"Honestly, most of the fake news is incredibly easy to debunk because it's such obvious bullshit..." says Brooke Binkowski, the managing editor of the fact-checking at Snopes.com
. "It's not social media that's the problem. People are looking for somebody to pick on." mirandakatz
shared this article from Backchannel:
The problem, Binkowski believes, is that the public has lost faith in the media broadly -- therefore no media outlet is considered credible any longer. The reasons are familiar: as the business of news has grown tougher, many outlets have been stripped of the resources they need for journalists to do their jobs correctly. "When you're on your fifth story of the day and there's no editor because the editor's been fired and there's no fact checker so you have to Google it yourself and you don't have access to any academic journals or anything like that, you will screw stories up," she says.
I found this article confusing. Snopes seemed to be trying to steer the conversation back to erroneous stories from "legitimate publications," which erode the public trust in all mainstream outlets. (Which I guess then over time hypothetically makes people more susceptible to fake news stories on Facebook.) But her earlier remarks suggest it's not really credibility that's lacking there -- it's the absence of someone convenient to pick on. So what is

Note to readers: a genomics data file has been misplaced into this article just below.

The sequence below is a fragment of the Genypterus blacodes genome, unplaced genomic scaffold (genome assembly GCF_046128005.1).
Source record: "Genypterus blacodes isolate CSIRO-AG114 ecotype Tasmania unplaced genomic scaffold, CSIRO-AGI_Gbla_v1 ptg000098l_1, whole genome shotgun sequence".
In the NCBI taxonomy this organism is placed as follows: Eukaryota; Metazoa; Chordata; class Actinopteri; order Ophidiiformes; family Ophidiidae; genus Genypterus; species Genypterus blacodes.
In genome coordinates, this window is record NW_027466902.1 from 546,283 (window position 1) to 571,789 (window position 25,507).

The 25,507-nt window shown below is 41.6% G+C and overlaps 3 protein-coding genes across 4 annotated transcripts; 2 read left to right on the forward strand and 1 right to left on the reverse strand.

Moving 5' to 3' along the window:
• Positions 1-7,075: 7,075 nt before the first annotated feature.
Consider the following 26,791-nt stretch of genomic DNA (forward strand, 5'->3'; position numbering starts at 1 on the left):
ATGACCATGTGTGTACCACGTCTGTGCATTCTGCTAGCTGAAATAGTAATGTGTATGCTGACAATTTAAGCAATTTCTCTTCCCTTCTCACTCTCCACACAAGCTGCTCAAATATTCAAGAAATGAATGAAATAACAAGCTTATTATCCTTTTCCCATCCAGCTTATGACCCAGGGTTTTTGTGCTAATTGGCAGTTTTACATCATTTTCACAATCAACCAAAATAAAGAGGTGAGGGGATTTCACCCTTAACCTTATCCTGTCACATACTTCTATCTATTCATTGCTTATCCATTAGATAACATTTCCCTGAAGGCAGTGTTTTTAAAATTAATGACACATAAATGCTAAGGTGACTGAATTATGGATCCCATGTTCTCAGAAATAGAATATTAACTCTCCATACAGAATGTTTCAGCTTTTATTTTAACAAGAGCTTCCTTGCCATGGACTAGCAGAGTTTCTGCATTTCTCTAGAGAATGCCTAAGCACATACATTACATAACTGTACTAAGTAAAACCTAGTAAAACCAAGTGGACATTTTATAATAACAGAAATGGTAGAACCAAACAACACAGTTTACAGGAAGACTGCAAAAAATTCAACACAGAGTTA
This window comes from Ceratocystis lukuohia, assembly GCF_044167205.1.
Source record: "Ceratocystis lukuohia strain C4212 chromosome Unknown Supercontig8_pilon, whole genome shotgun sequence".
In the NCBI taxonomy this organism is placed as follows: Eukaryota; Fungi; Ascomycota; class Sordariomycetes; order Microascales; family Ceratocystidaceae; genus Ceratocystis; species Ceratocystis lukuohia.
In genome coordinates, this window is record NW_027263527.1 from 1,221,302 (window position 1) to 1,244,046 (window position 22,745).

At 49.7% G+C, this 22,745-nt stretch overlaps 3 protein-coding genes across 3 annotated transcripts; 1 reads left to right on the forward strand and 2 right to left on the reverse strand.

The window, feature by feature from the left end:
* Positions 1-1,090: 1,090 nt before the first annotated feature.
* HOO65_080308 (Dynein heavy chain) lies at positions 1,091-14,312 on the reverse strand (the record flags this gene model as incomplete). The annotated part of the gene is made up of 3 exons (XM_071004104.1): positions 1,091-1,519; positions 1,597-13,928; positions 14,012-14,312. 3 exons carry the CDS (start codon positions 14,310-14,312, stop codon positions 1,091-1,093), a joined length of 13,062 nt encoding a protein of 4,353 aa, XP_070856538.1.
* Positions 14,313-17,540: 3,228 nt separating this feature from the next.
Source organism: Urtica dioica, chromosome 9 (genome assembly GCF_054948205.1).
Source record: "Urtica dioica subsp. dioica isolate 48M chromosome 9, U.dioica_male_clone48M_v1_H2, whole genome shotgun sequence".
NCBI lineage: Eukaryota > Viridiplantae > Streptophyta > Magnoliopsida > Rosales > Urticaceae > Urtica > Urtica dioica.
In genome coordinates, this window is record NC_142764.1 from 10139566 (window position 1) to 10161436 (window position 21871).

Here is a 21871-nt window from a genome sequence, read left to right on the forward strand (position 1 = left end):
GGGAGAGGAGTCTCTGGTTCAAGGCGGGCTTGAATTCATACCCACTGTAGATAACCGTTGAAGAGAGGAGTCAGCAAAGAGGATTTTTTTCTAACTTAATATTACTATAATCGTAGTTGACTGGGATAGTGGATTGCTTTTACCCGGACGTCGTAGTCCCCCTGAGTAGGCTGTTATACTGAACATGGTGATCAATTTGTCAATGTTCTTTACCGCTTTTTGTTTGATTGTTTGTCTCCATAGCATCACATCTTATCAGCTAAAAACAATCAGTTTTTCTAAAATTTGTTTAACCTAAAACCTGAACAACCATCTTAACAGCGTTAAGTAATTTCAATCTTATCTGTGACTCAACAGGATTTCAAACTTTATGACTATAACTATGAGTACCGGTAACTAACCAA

the problem? Is it the news media's lack of credibility? Algorithms that disproportionately reward alarming stories? A human tendency to seek information that confirms our pre-existing biases? What do Slashdot readers think is causing what this article describes as "our epidemic of misinformation"?